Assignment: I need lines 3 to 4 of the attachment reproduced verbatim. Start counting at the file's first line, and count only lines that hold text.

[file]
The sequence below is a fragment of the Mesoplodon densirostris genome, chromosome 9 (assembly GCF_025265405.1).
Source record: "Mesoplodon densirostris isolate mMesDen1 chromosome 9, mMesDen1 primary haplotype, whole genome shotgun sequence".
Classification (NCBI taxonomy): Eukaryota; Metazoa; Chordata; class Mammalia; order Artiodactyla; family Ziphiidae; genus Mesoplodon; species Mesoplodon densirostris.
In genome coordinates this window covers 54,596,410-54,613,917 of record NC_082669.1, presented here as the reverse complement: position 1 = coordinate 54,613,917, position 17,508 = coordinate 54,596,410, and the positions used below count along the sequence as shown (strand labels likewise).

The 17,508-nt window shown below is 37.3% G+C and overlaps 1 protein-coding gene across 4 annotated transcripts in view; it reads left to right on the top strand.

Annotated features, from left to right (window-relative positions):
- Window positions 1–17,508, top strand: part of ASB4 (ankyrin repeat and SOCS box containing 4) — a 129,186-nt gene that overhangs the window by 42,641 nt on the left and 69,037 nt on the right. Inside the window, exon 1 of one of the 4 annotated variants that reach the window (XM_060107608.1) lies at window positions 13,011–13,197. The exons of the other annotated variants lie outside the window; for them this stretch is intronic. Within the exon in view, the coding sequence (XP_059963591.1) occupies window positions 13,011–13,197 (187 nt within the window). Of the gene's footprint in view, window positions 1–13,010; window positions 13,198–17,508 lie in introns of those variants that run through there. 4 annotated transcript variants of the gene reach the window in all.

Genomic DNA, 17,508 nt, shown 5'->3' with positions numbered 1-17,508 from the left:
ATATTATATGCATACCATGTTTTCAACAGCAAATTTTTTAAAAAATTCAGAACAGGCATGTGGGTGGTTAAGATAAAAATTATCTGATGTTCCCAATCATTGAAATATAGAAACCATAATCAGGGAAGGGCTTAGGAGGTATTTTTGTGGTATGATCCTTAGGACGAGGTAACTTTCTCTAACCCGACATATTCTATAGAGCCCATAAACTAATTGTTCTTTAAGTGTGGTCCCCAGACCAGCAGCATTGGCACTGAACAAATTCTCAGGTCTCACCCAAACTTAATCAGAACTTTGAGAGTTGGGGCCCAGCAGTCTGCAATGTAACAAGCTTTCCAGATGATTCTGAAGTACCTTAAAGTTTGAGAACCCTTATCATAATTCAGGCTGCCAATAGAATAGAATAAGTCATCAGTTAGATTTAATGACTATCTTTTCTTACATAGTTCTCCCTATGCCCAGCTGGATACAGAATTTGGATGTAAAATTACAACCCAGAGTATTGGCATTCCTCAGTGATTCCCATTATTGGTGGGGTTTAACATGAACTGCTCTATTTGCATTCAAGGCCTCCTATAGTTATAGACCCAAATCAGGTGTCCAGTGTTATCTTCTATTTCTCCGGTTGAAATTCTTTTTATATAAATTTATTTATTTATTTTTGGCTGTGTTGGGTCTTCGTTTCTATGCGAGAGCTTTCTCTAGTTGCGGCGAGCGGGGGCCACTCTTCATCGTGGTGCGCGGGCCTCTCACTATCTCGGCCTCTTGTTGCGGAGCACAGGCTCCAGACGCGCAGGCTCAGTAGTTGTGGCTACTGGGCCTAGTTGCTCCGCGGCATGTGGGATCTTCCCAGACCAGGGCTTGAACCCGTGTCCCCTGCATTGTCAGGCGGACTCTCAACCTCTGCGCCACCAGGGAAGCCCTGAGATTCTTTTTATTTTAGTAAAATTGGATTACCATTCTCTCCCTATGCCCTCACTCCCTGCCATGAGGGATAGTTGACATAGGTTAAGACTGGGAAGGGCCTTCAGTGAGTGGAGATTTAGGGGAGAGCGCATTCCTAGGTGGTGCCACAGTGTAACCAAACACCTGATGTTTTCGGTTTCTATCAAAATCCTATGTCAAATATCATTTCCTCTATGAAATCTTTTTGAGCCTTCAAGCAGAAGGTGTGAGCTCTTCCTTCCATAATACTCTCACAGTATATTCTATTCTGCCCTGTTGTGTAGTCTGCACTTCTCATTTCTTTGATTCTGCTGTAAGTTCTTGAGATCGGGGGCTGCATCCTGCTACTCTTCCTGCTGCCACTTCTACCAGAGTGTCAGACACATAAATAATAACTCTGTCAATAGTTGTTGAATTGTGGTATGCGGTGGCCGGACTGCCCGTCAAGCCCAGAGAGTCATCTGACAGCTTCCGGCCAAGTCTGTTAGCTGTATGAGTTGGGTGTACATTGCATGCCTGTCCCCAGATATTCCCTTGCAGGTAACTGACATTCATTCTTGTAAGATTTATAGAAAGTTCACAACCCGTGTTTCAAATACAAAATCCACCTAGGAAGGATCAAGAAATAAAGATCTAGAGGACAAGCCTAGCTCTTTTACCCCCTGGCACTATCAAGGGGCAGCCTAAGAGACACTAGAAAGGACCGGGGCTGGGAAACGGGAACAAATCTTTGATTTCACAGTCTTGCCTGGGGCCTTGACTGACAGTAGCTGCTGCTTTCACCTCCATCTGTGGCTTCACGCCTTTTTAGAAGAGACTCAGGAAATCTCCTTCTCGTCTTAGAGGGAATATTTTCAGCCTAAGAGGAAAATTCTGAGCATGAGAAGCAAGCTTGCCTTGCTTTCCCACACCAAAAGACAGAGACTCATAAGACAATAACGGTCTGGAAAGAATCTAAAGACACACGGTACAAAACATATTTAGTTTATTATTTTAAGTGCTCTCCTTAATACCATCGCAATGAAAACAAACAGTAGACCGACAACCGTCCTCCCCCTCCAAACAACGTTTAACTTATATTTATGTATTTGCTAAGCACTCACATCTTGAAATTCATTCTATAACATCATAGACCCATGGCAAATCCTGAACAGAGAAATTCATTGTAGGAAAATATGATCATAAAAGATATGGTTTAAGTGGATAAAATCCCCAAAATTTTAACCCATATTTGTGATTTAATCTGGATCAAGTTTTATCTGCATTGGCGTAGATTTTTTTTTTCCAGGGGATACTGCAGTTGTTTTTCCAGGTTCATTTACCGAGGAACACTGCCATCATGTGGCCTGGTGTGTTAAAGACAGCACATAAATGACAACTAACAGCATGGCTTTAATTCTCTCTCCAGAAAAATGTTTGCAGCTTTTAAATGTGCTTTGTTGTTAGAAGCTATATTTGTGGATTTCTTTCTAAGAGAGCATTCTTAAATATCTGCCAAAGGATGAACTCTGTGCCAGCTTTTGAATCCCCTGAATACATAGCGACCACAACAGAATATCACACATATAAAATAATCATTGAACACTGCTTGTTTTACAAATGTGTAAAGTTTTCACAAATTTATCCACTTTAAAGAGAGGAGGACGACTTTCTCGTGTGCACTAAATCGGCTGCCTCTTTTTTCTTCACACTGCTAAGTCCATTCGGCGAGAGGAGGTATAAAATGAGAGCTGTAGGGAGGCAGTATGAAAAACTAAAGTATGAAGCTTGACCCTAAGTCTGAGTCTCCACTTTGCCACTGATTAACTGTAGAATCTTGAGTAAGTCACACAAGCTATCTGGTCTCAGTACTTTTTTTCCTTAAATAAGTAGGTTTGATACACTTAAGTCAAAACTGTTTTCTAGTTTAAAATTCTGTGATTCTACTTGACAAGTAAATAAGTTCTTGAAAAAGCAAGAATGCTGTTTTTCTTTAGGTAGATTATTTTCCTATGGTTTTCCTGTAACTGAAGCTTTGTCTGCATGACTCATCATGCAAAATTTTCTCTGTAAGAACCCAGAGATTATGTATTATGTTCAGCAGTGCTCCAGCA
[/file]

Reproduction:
Classification (NCBI taxonomy): Eukaryota; Metazoa; Chordata; class Mammalia; order Artiodactyla; family Ziphiidae; genus Mesoplodon; species Mesoplodon densirostris.
In genome coordinates this window covers 54,596,410-54,613,917 of record NC_082669.1, presented here as the reverse complement: position 1 = coordinate 54,613,917, position 17,508 = coordinate 54,596,410, and the positions used below count along the sequence as shown (strand labels likewise).